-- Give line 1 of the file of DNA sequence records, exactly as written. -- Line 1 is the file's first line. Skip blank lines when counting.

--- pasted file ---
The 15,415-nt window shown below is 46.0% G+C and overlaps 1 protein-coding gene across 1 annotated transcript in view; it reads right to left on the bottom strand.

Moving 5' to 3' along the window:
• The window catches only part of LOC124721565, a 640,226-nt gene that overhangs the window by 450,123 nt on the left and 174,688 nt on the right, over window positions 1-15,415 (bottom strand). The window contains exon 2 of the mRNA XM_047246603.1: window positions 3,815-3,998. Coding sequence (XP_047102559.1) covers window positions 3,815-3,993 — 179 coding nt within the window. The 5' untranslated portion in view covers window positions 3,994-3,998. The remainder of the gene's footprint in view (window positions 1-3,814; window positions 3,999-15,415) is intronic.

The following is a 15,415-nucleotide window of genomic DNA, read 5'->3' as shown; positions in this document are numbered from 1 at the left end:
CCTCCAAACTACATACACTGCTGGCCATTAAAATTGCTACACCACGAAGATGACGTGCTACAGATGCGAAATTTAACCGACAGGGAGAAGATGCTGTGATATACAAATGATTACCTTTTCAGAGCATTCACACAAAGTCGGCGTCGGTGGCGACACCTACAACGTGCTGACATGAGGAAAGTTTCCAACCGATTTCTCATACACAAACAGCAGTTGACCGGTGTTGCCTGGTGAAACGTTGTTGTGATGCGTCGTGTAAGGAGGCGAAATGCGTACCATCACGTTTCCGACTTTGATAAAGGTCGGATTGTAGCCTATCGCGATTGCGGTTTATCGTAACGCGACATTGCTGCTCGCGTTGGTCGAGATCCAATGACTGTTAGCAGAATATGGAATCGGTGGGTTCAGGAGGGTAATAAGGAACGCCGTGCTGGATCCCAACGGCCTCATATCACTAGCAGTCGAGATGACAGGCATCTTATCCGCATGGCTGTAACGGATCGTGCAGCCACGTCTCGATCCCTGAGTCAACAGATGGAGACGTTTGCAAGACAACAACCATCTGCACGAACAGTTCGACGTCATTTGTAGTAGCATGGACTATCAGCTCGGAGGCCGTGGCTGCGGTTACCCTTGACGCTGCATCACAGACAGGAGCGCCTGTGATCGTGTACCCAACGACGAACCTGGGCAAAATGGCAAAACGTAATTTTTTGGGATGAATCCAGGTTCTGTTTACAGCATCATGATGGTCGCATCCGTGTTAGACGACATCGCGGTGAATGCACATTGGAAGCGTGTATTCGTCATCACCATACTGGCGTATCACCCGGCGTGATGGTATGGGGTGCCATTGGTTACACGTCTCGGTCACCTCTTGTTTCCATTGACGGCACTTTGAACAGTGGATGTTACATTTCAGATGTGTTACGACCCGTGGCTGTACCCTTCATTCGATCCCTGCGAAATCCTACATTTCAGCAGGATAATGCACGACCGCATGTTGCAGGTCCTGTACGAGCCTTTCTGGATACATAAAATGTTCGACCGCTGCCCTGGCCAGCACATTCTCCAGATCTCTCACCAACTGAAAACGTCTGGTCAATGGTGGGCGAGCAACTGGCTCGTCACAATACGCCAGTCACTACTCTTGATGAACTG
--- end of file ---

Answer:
The 15,415-nt window shown below is 46.0% G+C and overlaps 1 protein-coding gene across 1 annotated transcript in view; it reads right to left on the bottom strand.